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Nation ready as bird flu outbreak is stemmed
By Zhao Huanxin (China Daily)
Updated: 2005-05-28 00:10

The country's top veterinary officer said on Friday he has confidence in China's avian influenza prevention measures, following its success in bringing the latest outbreak under control.

Chinese researchers work at the Harbin Veterinary Research Institute in Harbin, in northeast China's Heilongjiang province in this March 22, 2005 file photo. [newsphoto]
The country also successfully stamped out two incidents of Asia type I foot and mouth infections, which inflicted cattle in Beijing and Xinjiang earlier this month, Chief Veterinary Officer Jia Youling told a press conference.

"No domestic flocks have been found to be infected with bird flu, based on investigations of the possible habitats and migration routes of wild birds in Qinghai, and on a survey of 2.18 million fowl in the province," Jia said.

Nor had any human infection been detected, he said, citing Ministry of Health findings.

However, he admitted the number of dead migratory birds in the northwest province, including bar-headed geese and gulls, had increased five-fold to more than 1,000 by Thursday.

This contrasted sharply with the initial report of 178 deaths on the "bird island" in Qinghai Lake -- the largest saltwater lake in China -- and in nearby areas earlier this month. The deaths were later confirmed to have been caused by the fatal H5N1 strain of bird flu virus.

Judging from the migration paths of wild birds, it is unlikely the epidemic would spread to other parts of China, Jia said.

Before the Qinghai case, China's first outbreak of bird flu for nearly a year, monitors tested 413,000 samples nationwide between January and April and found no sign of bird flu contagion, he said.

In line with the Law on the Prevention and Control of Animal Diseases, Qinghai authorities sealed off and disinfected the affected area, and vaccinated all vulnerable domestic birds nearby and along migration routes.

"So far nowhere in the world has a practical solution to prevent and control avian influenza in migratory birds," Jia said. "All the measures we have taken aim at preventing domestic birds and humans from becoming infected."

A key measure is to prevent people and domesticated flocks from coming into contact with wild birds. Those who have come into contact will be put under observation, the veterinary officer said.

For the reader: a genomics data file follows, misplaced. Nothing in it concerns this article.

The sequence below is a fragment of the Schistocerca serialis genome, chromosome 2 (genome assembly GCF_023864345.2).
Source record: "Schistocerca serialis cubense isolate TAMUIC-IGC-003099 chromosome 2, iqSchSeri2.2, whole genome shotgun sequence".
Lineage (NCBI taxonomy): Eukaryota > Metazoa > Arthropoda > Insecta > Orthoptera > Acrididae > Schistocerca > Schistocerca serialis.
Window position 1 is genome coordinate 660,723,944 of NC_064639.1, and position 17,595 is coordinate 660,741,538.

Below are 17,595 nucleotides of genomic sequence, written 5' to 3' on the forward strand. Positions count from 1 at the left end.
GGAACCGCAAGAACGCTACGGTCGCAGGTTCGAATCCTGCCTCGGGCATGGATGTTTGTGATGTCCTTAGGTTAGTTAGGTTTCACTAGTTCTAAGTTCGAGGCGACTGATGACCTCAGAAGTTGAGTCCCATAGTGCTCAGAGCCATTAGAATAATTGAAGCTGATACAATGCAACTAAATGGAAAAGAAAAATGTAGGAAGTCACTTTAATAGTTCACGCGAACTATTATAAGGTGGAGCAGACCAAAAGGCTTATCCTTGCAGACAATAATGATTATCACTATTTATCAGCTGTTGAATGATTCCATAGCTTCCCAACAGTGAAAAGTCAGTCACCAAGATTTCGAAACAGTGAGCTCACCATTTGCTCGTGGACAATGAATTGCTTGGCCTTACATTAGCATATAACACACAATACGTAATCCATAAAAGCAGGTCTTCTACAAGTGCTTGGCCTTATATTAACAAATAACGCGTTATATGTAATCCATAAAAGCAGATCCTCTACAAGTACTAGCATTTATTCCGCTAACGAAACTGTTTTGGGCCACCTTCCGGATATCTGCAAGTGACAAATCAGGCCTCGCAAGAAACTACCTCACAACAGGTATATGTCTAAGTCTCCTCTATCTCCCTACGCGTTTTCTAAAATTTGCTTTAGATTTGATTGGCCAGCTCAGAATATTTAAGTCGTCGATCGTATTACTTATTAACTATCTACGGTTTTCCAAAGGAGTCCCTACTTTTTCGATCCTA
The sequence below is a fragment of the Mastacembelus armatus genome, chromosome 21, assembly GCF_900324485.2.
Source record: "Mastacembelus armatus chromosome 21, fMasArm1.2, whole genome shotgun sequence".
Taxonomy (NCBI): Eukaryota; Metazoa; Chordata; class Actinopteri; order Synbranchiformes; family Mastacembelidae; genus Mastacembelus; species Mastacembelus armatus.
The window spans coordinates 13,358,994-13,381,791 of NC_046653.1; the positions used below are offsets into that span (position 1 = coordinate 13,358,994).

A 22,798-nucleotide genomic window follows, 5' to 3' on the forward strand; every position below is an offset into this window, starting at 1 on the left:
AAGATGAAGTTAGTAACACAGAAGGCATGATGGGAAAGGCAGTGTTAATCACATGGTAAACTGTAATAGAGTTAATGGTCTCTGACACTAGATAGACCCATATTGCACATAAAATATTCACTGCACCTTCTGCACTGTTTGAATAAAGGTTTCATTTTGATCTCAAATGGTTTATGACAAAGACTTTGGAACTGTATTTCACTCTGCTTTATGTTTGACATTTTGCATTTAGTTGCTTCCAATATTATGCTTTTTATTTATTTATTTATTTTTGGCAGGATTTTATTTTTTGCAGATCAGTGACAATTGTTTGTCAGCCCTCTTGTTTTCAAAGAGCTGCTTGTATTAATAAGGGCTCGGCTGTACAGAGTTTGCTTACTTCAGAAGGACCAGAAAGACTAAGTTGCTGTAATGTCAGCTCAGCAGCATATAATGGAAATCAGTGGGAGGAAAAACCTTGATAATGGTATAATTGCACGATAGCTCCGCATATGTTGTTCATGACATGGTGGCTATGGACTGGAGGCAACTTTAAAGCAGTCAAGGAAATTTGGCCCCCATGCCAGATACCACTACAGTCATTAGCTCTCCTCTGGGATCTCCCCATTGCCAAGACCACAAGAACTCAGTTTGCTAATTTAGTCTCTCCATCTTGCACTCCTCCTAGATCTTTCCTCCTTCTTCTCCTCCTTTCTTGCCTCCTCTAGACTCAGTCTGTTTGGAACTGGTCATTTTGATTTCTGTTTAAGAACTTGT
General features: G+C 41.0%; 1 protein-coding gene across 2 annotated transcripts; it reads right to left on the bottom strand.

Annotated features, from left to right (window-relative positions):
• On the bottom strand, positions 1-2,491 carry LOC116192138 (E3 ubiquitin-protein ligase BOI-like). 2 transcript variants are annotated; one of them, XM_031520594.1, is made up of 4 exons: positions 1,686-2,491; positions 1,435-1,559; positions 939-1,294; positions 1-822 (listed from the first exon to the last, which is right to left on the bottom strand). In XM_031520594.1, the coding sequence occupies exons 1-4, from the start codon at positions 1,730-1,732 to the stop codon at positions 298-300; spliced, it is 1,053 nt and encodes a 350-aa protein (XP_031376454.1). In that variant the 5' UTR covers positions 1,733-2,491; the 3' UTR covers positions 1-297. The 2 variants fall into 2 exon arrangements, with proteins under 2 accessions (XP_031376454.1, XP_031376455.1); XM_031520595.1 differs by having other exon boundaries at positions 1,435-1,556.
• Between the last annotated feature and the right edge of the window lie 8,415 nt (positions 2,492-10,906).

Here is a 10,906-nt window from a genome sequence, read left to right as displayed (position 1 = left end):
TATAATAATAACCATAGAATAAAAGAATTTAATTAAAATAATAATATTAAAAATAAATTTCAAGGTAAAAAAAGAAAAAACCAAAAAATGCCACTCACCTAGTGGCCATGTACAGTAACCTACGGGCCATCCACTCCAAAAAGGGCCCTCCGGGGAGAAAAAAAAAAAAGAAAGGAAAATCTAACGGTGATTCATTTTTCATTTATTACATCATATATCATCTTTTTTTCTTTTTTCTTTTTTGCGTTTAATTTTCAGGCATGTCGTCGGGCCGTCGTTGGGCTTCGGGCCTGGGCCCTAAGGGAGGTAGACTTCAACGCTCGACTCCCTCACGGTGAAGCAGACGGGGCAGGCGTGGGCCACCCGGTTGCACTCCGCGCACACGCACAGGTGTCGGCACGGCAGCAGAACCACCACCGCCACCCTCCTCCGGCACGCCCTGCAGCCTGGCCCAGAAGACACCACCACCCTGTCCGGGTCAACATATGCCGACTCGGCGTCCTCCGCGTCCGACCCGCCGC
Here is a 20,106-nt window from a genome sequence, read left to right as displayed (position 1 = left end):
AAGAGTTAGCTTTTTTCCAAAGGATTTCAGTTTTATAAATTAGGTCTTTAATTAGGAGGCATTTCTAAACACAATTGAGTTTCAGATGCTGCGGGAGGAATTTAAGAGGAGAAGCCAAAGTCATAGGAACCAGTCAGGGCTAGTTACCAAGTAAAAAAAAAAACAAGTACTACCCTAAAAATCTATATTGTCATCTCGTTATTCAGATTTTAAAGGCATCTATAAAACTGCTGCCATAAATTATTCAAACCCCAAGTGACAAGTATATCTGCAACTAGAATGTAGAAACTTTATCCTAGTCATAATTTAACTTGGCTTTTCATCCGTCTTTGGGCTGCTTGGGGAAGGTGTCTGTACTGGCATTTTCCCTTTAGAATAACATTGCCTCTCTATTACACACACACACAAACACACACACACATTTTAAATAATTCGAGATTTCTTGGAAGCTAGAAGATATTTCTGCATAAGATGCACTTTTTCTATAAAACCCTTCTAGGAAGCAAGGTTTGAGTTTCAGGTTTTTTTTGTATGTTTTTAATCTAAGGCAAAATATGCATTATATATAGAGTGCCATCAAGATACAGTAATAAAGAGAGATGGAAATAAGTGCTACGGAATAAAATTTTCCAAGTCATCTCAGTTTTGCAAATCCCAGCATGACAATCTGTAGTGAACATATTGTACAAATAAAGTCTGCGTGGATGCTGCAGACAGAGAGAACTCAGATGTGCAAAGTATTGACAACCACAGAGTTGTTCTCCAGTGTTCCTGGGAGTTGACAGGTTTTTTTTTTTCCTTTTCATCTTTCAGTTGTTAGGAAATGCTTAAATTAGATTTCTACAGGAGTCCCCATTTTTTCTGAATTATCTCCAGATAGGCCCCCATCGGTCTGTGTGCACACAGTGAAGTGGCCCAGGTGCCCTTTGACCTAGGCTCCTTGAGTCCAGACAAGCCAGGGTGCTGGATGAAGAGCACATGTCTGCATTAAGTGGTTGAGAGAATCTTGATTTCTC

Jia's confidence in the nation's bird flu control has also been boosted by China's development of vaccines against the disease.

On Wednesday, Chinese scientists said they had produced two new vaccines to stop the spread of the deadly H5N1 virus to fowl, water birds, mammals and humans.

Chen Hualan, director of the China National Bird Flu Reference Laboratory in Harbin, Heilongjiang Province, said the new vaccines developed by her lab had proved successful, with a 100 per cent rate of preventing infection by the H5N1 virus, according to a Xinhua report.

Foot and mouth disease

Apart from bird flu, China also confirmed two cases of Asia type I foot and month disease in Hebukesaier County, Xinjiang Uygur Autonomous Region, and Yanqing County in Beijing in early May, which reported 75 and 252 sick cattle, respectively.

Some cattle in a beef cattle farm in Sanhe, a city in Hebei Province, were also found to have been infected with the virus, resulting in a cull of 512 beef cattle from the same herd, Jia said.

In total, 4,383 cattle were slaughtered as part of a drive to curb the spread of the disease, the source of which is still under investigation.

Cattle farmers will get compensation of up to 6,000 yuan (US$723) for each animal culled.

"The disease is under effective control and has not spread," Jia confirmed.

Foot and mouth disease affects cows, sheep, goats and other cloven-footed animals. It is highly contagious in cattle but harmless to humans, he said.

Even from the perspective of international trade, China has no intention of hiding an outbreak of foot and mouth, Jia said in response to a complaint about the delay in reporting the disease.

Since 1999, when type O foot and month disease was detected in China, it has been impossible for the country to export cloven-footed animal products.

The delay in media reporting was partly due to the time required to get laboratory confirmation of infections, he said.

Animal products from the country's epidemic-free zones, built according to World Organization for Animal Health and World Trade Organization guidelines, sell well abroad, he said.

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